The Strad Issue: January 2010
Musicians: Ramon Jaffé (cello) Rheinische Philharmonie State Orchestra/Daniel Raiskin
Composer: Dvorák

Given the quality of the famous B minor Concerto, who couldn’t but hope that Dvo?ák had written an earlier masterpiece for cello and orchestra? The 1865 A major Concerto, however, is clearly an apprentice work, and only survived in a version for cello and piano until orchestrated by Jarmil Burghauser in 1975. Without doubt there are glimmers of an emerging talent, with some obvious inspiration from Schumann and Wagner. There are also many passages where the figuration resembles that of the B minor work, suggesting that Dvo?ák already recognised the cello’s potential as a powerful solo instrument. But the ideas are not generally captivating, bar a few poignant moments in the Andante and some catchy folkish elements in the finale’s furiant rhythms.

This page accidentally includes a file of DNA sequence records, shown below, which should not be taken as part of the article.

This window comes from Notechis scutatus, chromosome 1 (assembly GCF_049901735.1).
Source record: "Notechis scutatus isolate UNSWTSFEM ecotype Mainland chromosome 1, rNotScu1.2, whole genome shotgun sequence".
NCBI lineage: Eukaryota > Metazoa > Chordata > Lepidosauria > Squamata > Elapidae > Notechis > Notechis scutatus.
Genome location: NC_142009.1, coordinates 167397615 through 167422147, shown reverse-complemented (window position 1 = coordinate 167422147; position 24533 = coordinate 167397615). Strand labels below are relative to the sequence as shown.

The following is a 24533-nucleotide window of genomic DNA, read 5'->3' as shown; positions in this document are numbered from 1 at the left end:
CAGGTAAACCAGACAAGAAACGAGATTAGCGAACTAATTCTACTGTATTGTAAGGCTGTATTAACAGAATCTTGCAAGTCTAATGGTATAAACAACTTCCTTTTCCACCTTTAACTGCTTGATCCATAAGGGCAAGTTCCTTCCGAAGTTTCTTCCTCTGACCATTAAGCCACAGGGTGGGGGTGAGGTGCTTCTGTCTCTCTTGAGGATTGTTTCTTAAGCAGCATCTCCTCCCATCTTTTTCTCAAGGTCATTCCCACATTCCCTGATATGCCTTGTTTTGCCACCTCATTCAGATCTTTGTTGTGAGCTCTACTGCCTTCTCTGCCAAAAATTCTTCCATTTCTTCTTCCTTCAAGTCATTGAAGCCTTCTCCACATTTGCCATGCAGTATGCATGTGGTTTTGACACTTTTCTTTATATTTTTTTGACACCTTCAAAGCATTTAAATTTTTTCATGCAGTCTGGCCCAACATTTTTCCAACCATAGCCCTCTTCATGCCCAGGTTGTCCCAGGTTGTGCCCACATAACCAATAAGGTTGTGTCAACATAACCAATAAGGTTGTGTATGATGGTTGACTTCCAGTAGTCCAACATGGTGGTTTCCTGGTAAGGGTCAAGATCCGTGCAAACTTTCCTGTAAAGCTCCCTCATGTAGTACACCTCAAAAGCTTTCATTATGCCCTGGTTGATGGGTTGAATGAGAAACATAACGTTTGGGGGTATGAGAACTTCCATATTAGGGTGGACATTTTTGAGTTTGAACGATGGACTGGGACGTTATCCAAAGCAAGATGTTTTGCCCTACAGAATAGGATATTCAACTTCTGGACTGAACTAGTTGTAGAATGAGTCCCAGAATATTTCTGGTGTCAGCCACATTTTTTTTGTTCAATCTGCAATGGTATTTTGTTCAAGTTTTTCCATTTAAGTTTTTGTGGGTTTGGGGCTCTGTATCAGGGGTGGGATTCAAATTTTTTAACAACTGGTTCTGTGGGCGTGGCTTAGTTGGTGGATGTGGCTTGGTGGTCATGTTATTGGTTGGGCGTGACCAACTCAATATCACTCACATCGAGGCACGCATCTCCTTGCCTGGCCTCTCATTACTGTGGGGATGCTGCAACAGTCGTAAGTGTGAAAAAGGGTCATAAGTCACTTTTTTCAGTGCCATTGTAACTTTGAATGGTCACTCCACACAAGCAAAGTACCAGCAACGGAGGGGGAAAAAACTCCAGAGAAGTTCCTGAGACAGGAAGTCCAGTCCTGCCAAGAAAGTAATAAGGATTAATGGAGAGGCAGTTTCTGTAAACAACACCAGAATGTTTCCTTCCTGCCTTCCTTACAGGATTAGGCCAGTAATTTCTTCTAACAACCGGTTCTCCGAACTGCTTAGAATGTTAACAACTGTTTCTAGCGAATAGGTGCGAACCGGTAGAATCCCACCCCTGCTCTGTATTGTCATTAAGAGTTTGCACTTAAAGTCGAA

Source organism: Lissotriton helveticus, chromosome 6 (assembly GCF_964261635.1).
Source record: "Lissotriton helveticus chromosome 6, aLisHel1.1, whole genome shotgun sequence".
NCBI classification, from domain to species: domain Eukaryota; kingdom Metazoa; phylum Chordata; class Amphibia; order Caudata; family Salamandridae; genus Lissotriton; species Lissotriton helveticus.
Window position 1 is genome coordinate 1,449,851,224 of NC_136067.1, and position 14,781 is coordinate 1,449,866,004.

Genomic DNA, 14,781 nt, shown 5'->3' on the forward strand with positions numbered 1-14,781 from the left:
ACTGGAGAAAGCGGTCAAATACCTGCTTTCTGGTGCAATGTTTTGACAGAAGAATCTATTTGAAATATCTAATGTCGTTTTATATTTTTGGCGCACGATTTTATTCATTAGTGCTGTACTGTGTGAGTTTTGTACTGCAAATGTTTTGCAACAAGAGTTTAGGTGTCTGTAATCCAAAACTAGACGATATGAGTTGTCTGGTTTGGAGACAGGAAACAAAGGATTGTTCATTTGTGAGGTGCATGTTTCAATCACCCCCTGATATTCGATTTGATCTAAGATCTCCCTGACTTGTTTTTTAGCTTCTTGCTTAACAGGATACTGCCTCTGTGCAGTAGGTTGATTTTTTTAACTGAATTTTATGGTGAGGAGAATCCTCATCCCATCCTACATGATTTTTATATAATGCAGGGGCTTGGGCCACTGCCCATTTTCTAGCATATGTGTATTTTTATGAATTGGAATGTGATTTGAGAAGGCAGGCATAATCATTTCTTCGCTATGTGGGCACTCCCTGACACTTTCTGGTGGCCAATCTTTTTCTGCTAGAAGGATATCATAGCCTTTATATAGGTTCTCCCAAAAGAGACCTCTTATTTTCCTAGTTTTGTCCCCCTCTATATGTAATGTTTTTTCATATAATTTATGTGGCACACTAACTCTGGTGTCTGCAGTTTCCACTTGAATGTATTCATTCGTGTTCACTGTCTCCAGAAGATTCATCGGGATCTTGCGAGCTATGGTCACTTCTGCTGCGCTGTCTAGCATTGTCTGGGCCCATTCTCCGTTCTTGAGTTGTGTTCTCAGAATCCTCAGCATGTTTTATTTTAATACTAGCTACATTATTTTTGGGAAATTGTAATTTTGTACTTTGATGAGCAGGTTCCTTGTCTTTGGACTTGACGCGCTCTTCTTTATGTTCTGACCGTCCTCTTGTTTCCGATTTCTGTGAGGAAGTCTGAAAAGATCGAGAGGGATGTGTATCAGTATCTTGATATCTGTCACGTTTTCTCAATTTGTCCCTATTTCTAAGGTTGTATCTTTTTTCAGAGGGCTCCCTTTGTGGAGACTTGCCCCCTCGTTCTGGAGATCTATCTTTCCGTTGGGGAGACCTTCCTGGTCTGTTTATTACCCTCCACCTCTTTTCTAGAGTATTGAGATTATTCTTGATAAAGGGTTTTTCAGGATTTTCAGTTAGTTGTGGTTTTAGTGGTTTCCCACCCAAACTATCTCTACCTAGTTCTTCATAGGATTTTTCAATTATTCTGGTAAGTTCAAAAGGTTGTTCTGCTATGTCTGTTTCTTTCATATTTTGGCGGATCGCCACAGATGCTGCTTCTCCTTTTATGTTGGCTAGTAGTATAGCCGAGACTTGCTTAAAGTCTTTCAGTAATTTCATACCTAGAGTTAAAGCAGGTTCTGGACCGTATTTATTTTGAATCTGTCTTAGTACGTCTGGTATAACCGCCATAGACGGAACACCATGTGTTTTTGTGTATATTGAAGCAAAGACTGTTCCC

As an advocate of the work, Ramon Jaffé is never less than fervent, giving the melodies nuance and shape, and mastering the considerable technical demands with ease. With both Pergamenschikow and Geringas among his teachers, his commanding virtuosity comes as no surprise, but he adds to this a vivid and idiomatic sense of style. Taken from a radio broadcast with the Koblenz-based orchestra, the recording seems a little compressed, which possibly reduces the dynamic range as well. The cameo works offer a fruitful coupling to this concerto, the Waldesruhe expressively portrayed and the Rondo encompassing both its lyricism and fiery virtuosity.

Joanne Talbot